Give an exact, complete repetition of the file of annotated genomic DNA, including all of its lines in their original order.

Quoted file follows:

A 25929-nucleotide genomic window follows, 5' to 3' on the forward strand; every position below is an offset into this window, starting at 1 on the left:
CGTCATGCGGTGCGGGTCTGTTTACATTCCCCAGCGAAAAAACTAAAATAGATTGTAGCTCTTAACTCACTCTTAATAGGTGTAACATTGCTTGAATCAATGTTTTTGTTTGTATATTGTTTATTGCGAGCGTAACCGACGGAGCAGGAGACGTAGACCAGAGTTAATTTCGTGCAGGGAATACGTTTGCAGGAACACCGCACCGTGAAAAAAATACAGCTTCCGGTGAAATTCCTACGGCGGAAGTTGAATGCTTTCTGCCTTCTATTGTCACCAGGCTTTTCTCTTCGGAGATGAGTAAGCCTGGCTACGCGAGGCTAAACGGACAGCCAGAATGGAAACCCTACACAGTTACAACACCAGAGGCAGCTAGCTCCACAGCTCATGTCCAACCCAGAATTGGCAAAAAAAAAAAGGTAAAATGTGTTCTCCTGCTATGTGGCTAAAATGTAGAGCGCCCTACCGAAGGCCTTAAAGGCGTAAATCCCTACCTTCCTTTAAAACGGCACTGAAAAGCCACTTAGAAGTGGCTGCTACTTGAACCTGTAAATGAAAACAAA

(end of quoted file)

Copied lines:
A 25929-nucleotide genomic window follows, 5' to 3' on the forward strand; every position below is an offset into this window, starting at 1 on the left:
CGTCATGCGGTGCGGGTCTGTTTACATTCCCCAGCGAAAAAACTAAAATAGATTGTAGCTCTTAACTCACTCTTAATAGGTGTAACATTGCTTGAATCAATGTTTTTGTTTGTATATTGTTTATTGCGAGCGTAACCGACGGAGCAGGAGACGTAGACCAGAGTTAATTTCGTGCAGGGAATACGTTTGCAGGAACACCGCACCGTGAAAAAAATACAGCTTCCGGTGAAATTCCTACGGCGGAAGTTGAATGCTTTCTGCCTTCTATTGTCACCAGGCTTTTCTCTTCGGAGATGAGTAAGCCTGGCTACGCGAGGCTAAACGGACAGCCAGAATGGAAACCCTACACAGTTACAACACCAGAGGCAGCTAGCTCCACAGCTCATGTCCAACCCAGAATTGGCAAAAAAAAAAAGGTAAAATGTGTTCTCCTGCTATGTGGCTAAAATGTAGAGCGCCCTACCGAAGGCCTTAAAGGCGTAAATCCCTACCTTCCTTTAAAACGGCACTGAAAAGCCACTTAGAAGTGGCTGCTACTTGAACCTGTAAATGAAAACAAA